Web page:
Brownback’s signature would usher in biggest change to Kansas liquor law in decades

The beer aisle in grocery stores across Kansas, including this one at the Dillons store at Sixth and Wakarusa, have been drawing fewer and fewer customers in recent years because they can only stock beer with 3.2 percent alcohol, also known as cereal malt beverage.

? Grocery store and liquor store owners are now waiting for Gov. Sam Brownback to decide whether he will sign a bill that would make the biggest change to Kansas liquor laws in the last 30 years.

It would, for the first time in Kansas, allow grocery stores to sell “strong” beer, or beer that contains up to 6 percent alcohol by volume.

At the same time, it would also allow liquor stores to sell cigarettes, chips and other items such as mixers, meaning their customers could buy both gin and tonic, or vodka and soda, at the same cash register.

And although the casual observer might not see why that’s a controversial idea, it is actually a huge victory on the part of grocery and convenience stores who have spent years trying to get legislation to break the retail liquor stores’ exclusive control of the package retail liquor market in Kansas.

It also may spell the end of what’s known as “3.2 beer,” or cereal malt beverage, which is currently the only kind of alcoholic beverage that grocery and convenience stores are allowed to sell.

“This is a decades-long battle,” said Jessica Lucas, a lobbyist for a coalition of grocery and conveniences stores that pushed for the bill.

The history of 3.2 beer dates back to the Prohibition days in Kansas. Even after passage of the 21st Amendment in 1933, which ended Prohibition at the national level, Kansas continued to ban the production, sale and consumption of “intoxicating liquor” for another 15 years.

But in 1937, lawmakers passed a bill defining beer with an alcohol content of 3.2 percent or less by weight as “cereal malt beverage,” or CMB, excluding it from the definition of “intoxicating liquor.”

Many other states that still had “dry” laws did the same thing. And in Kansas, because CMB was not an “intoxicating liquor,” it could be sold to people as young as 18.

But in 1984, Congress passed the National Minimum Drinking Age Act, which, among other things, reduced federal highway aid by 10 percent to any state that did not have a minimum drinking age of 21.

At that point, Lucas said, many states simply repealed laws that treated 3.2 beer differently from regular beer, but Kansas did not.

In 1986, however, Kansas voters did approve a constitutional amendment allowing the sale of liquor by the drink in bars and restaurants, ending the state’s decades-long ban on “open saloons.”

Since then, the demand for 3.2 beer has been dropping steadily, both in Kansas and nationally.

“For the last 10 years, sales of CMB have declined,” Lucas said. “While some people still buy it, fewer people are buying it. And there are fewer products to sell because manufacturers have reduced the amount of 3.2 beer they produce.”

Sheila Lowery, spokeswoman for the Hutchinson-based Dillons grocery chain, said she couldn’t disclose how much 3.2 beer those stores still sell. But she said the push for change has come from customers.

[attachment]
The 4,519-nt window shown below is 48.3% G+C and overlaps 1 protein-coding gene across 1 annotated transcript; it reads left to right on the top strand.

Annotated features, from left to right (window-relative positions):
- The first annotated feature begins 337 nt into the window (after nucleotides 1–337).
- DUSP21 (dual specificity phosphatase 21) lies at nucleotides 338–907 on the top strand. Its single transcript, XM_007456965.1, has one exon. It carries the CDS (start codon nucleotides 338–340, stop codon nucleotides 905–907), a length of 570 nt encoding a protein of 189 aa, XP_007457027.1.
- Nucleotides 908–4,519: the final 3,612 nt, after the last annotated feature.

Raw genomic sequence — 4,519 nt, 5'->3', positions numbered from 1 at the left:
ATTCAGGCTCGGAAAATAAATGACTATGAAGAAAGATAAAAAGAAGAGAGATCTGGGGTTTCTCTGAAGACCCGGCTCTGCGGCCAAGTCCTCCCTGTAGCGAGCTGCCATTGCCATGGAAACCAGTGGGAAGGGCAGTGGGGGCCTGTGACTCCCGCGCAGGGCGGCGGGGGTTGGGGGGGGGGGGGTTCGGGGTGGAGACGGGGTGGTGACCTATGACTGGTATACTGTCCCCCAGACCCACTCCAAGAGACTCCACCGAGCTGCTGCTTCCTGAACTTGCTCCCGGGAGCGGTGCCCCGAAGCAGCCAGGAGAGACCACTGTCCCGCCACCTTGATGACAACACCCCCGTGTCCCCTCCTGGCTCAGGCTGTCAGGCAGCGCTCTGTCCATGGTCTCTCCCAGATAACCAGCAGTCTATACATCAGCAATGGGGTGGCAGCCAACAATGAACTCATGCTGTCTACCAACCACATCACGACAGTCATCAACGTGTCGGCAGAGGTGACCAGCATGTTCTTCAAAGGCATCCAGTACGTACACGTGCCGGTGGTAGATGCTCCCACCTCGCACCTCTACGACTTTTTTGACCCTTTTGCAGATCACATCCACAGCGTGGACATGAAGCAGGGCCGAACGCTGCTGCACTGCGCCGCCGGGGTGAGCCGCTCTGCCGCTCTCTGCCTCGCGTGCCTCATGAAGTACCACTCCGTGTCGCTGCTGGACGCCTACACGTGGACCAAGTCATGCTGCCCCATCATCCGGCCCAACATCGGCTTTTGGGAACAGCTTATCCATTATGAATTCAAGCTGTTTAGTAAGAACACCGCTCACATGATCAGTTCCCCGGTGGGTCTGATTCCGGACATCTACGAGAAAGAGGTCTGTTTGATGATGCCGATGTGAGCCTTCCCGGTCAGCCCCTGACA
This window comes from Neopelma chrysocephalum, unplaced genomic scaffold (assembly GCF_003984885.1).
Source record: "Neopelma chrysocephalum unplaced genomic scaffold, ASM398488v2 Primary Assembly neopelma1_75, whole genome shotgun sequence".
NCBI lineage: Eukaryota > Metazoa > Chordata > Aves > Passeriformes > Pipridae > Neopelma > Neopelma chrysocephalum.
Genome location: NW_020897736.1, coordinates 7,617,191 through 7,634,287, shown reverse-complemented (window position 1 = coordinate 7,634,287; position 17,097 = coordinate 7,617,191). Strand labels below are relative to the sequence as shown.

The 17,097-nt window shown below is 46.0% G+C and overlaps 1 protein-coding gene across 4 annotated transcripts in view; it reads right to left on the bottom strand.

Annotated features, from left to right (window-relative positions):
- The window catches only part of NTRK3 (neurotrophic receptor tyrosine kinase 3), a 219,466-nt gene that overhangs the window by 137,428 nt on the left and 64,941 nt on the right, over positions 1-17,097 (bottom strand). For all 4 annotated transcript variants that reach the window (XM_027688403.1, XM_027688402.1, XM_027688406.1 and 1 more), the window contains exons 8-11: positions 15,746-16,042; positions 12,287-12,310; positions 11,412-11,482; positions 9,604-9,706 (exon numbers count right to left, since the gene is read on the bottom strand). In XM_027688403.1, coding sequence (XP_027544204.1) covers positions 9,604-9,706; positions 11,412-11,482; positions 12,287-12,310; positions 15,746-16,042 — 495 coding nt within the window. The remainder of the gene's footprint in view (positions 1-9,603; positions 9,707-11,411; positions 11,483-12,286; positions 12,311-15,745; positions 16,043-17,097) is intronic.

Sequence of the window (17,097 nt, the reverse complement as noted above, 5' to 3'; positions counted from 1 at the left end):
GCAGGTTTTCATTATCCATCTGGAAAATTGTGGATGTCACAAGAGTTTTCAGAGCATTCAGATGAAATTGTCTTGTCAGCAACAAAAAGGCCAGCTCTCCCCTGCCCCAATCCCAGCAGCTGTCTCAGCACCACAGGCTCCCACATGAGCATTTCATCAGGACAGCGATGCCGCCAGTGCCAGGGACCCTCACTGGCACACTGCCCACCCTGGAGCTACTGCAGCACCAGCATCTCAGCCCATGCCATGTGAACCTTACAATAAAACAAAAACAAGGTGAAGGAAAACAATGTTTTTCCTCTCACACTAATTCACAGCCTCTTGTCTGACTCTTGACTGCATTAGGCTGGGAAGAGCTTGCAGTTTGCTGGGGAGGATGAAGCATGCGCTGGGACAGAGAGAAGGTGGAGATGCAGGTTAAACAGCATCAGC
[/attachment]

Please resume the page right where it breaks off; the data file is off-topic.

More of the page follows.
“So many of our customers are interested in craft beers, which we’re currently unable to sell under current legislation,” Lowery said.

Currently, strong beer, wine and distilled liquor in package form can only be sold in Kansas through retail liquor stores, which have their own lobbyists in the Statehouse who strongly defend their turf.

The laws on retail liquor stores are also complex. For one thing, they can only sell beer, wine and distilled liquor. To sell mixers, cups and other items, they have to establish a separate business, or “party shop,” which may be attached to the liquor store but which has a separate entrance and separate cash register.

That restriction would go away if Brownback signs the bill. But liquor stores would still be limited to earning no more than 20 percent of their total gross sales from nonalcoholic product, excluding cigarettes and lottery tickets.

P.B. Patel, who owns Roy’s Wine and Spirits at Sixth and Wakarusa, across the street from a Dillons store, said that even with the ability to sell cigarettes and other items, he expects the law will cut into his profit margin.

“I think, typically, beer is about 50 percent of the gross daily sales at an average store,” Patel said. “I am an average store. Even though the profit margin is a little lower on beer than it is for spirits, this will put a damper on our business.”

Patel said he does expect to make room in his store for things like candy, chips and other items that he would be able to sell, but he doesn’t expect that will make up for the loss of revenue he’ll see when people can start buying beer at a grocery store.

“It will be damage control, basically, but I don’t think we’ll fully recover,” he said.

Brownback has not indicated whether he plans to sign the bill. It was delivered to him on Friday, which means he has until Monday, April 24, to sign or veto it.

“We are hopeful that the governor will sign it, but, like any bill, we have to wait through the process,” Lucas said. “We haven’t received any indication that he wouldn’t sign it. We are anxiously awaiting his signature.”